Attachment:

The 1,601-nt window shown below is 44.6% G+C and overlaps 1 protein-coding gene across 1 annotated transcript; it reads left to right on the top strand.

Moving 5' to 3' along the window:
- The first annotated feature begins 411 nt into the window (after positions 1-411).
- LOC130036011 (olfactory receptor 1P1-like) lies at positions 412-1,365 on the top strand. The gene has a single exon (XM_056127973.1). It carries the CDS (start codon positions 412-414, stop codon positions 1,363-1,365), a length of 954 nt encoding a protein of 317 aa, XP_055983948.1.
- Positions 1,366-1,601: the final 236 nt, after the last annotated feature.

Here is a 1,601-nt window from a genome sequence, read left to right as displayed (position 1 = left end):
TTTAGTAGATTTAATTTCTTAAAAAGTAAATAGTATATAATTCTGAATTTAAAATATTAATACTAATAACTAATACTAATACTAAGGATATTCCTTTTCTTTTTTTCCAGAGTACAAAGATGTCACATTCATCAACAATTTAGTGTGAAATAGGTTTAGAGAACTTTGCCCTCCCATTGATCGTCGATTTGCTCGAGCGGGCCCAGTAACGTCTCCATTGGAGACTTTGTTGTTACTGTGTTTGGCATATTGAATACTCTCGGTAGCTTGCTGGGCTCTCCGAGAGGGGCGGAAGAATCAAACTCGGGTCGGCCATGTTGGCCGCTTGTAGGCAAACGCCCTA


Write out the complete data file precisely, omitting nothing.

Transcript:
The 1,601-nt window shown below is 44.6% G+C and overlaps 1 protein-coding gene across 1 annotated transcript; it reads left to right on the top strand.

Moving 5' to 3' along the window:
- The first annotated feature begins 411 nt into the window (after positions 1-411).
- LOC130036011 (olfactory receptor 1P1-like) lies at positions 412-1,365 on the top strand. The gene has a single exon (XM_056127973.1). It carries the CDS (start codon positions 412-414, stop codon positions 1,363-1,365), a length of 954 nt encoding a protein of 317 aa, XP_055983948.1.
- Positions 1,366-1,601: the final 236 nt, after the last annotated feature.

Here is a 1,601-nt window from a genome sequence, read left to right as displayed (position 1 = left end):
TTTAGTAGATTTAATTTCTTAAAAAGTAAATAGTATATAATTCTGAATTTAAAATATTAATACTAATAACTAATACTAATACTAAGGATATTCCTTTTCTTTTTTTCCAGAGTACAAAGATGTCACATTCATCAACAATTTAGTGTGAAATAGGTTTAGAGAACTTTGCCCTCCCATTGATCGTCGATTTGCTCGAGCGGGCCCAGTAACGTCTCCATTGGAGACTTTGTTGTTACTGTGTTTGGCATATTGAATACTCTCGGTAGCTTGCTGGGCTCTCCGAGAGGGGCGGAAGAATCAAACTCGGGTCGGCCATGTTGGCCGCTTGTAGGCAAACGCCCTA